One of the existential challenges we face in Malaysia is climate change.
It is worrying that politicians seem to be either clamouring for the politics of development and stability, or those of reform and anti-corruption, or those supporting a youthful party that is yet to portray a distinct feature that would challenge the socioeconomic ideology of the older political parties.
I watched CNA recently and was impressed by Singapore citizens’ endeavour to make their country a green state.
CNA launched its green plan challenge, a five-part infotainment series following residents from 15 Singapore townships as they navigate environmental challenges designed to debunk common misconceptions about sustainable living, centred on nature, a resilient future, an energy reset, a green economy and sustainable living.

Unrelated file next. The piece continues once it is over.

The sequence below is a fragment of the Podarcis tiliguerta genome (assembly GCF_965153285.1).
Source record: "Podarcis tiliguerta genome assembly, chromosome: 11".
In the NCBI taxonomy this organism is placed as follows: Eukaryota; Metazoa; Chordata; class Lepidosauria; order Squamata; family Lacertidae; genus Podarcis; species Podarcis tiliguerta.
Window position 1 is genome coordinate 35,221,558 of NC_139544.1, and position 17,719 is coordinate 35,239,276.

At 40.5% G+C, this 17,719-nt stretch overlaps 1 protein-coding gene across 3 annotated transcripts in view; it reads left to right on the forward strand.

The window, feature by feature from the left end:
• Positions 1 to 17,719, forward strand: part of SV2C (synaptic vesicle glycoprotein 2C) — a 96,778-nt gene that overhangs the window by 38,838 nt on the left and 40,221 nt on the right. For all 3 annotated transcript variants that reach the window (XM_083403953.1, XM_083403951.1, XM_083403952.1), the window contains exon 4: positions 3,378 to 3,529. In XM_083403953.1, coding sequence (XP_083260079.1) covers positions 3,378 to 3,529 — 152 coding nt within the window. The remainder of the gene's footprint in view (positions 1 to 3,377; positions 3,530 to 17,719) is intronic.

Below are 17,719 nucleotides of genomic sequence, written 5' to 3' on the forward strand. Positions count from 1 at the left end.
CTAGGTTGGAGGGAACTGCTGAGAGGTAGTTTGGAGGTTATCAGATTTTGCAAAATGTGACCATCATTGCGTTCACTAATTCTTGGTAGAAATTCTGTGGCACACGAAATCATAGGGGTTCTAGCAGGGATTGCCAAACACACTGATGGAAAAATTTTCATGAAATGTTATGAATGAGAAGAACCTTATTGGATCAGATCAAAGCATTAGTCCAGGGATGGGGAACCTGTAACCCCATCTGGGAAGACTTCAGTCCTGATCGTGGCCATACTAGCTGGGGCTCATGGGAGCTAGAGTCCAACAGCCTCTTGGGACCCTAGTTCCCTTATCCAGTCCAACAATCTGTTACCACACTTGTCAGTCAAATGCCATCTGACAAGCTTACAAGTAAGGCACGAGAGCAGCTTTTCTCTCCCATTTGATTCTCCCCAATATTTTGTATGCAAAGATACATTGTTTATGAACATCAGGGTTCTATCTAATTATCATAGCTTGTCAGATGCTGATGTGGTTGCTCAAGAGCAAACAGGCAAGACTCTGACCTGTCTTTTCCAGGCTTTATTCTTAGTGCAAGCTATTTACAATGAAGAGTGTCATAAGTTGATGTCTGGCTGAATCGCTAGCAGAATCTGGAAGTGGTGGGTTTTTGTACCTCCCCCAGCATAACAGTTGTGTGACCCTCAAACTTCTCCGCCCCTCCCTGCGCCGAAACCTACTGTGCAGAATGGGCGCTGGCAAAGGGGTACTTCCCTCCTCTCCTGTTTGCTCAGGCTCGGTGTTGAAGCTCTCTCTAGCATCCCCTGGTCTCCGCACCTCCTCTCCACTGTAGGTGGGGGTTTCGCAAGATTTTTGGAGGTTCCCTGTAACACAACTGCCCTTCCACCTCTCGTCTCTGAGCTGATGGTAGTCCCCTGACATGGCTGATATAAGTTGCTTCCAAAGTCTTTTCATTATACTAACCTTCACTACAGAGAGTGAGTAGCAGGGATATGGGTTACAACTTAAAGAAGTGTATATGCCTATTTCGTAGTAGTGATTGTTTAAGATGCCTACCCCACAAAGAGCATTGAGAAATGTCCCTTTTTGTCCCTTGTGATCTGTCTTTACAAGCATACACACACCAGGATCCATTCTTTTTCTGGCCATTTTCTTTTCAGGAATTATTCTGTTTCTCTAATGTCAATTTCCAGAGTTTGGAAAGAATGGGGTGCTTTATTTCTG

What was unique about this programme were the citizens undertaking initiatives to green the city state, which shows that doing so is not merely an elite politician’s plan and responsibility, but an endeavour that could empower common citizens to green their neighbourhood and assume the political responsibility in the process.
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This ultimately makes Singapore a city state with green voters who would shoulder the electoral responsibility in convincing the government of their seriousness in protecting their home from the implications of climate change.
The question is: does Malaysia have a similar programme that could transform our ethno-religious feudal political culture to one of sustainable living and development?
The Association for Welfare Community and Dialogue envisions a strong labour and green movement that would help create a substantial volume of green-voting citizens. – The Malaysian Insight